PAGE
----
precision. You can always crank the resolution and multisample anti-alaising
up higher, but that starts to have diminishing returns well before you use of
the couple gigatexels of fill rate we are expected to have next year. The
cool and interesting things to do with all that fill rate involves many
passes composited into less pixels, making precision important.
“Can we just put it in the texture combiners and leave the framebuffer at 32
bits?” No. There are always going to be shade trees that overflow a given
number of texture units, and they are going to be the ones that need the
extra precision. Scales and biases between the framebuffer and the higher
precision internal calculations can get you some mileage (assuming you can
bring the blend color into your combiners, which current cards can’t), but
its still not what you want. There are also passes which fundamentally
aren’t part of a single surface, but still combine to the same pixels, as
with all forms of translucency, and many atmospheric effects.
“Do we need it in textures as well?” Not for most image textures, but it
still needs to be supported for textures that are used as function look
“Do we need it in the front buffer?” Probably not. Going to a 64 bit front
buffer would probably play hell with all sorts of other parts of the system.
It is probably reasonable to stay with 32 bit front buffers with a blit from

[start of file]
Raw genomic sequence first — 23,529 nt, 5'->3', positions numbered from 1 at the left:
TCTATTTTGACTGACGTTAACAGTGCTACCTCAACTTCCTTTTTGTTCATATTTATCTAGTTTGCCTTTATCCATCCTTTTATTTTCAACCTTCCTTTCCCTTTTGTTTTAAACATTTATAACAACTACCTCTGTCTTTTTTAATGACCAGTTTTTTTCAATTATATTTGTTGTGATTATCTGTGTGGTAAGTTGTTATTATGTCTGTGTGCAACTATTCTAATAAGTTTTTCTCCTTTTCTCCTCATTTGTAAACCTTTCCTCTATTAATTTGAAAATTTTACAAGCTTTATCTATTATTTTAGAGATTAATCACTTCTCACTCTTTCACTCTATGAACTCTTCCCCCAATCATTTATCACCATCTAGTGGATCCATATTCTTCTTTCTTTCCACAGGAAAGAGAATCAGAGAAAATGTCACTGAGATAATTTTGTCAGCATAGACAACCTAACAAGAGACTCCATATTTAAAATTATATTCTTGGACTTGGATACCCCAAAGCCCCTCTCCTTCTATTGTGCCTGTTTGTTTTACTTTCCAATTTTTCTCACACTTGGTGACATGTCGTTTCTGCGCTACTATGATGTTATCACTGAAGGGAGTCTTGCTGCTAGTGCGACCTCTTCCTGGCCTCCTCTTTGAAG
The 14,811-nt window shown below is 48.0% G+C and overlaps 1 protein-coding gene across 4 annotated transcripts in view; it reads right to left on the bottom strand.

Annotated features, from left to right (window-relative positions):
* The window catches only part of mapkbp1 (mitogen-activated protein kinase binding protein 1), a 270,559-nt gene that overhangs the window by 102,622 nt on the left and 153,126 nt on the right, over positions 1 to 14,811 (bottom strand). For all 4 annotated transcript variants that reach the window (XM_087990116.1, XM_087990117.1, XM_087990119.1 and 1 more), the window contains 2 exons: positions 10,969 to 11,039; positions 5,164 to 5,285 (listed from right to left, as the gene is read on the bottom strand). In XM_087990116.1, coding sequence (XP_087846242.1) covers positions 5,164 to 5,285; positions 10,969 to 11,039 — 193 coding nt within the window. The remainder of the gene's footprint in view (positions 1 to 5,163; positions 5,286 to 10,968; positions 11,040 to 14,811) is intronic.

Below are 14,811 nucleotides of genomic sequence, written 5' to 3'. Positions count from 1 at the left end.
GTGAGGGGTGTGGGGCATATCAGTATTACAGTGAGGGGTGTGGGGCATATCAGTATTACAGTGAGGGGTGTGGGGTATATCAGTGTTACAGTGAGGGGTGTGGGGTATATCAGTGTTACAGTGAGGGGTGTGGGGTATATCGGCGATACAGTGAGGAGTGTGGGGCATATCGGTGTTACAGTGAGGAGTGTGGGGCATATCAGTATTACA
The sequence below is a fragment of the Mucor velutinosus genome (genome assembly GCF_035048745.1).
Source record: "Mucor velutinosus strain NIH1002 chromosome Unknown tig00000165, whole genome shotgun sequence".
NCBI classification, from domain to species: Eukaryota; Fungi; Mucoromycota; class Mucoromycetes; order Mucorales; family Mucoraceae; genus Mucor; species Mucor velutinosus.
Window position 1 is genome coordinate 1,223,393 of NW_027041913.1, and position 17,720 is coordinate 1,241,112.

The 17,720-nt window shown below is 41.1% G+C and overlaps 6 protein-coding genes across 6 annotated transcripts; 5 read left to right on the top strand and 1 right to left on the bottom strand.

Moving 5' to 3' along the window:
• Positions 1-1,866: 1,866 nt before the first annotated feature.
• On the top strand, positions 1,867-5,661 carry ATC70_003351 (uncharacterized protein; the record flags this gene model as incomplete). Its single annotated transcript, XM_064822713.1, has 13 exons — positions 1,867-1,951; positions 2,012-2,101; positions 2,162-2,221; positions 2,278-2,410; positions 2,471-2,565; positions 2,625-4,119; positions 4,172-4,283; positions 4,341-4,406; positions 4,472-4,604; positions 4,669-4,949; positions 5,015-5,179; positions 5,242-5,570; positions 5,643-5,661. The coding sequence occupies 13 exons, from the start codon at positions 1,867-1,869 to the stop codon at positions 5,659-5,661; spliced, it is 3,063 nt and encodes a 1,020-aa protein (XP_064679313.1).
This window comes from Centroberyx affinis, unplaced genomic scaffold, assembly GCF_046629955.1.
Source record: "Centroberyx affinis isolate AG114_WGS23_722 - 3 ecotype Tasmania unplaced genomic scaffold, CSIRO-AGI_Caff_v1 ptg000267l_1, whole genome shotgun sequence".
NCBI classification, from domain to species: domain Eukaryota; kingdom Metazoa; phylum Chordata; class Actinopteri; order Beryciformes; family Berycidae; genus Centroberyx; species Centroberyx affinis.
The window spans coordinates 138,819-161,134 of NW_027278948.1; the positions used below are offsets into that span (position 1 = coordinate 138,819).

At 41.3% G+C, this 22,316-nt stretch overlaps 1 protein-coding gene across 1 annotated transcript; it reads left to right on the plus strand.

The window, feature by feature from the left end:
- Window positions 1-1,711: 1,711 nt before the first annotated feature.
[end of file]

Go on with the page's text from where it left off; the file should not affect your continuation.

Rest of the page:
the 64 bit back buffer performing a lookup or scale and bias operation before
dithering down to 32 bit. Dynamic light adaptation can also be done during
this copy. Dithering can work quite well as long as you are only performing
a single pass.
I used to be pitching this in an abstract “you probably should be doing this”
form, but two significant things have happened that have moved this up my hit
list to something that I am fairly positive about.
Mark Peercy of SGI has shown, quite surprisingly, that all Renderman surface
shaders can be decomposed into multi-pass graphics operations if two
extensions are provided over basic OpenGL: the existing pixel texture
extension, which allows dependent texture lookups (matrox already supports a
form of this, and most vendors will over the next year), and signed, floating
point colors through the graphics pipeline. It also makes heavy use of the
existing, but rarely optimized, copyTexSubImage2D functionality for
This is a truly striking result. In retrospect, it seems obvious that with
adds, multiplies, table lookups, and stencil tests that you can perform any
computation, but most people were working under the assumption that there
were fundamentally different limitations for “realtime” renderers vs offline
renderers. It may take hundreds or thousands of passes, but it clearly
defines an approach with no fundamental limits. This is very important.
I am looking forward to his Siggraph paper this year.
Once I set down and started writing new renderers targeted at GeForce level
performance, the precision issue has started to bite me personally. There
are quite a few times where I have gotten visible banding after a set of
passes, or have had to worry about ordering operations to avoid clamping.
There is nothing like actually dealing with problems that were mostly
64 bit pixels. It is The Right Thing to do. Hardware vendors: don’t you be
the company that is the last to make the transition.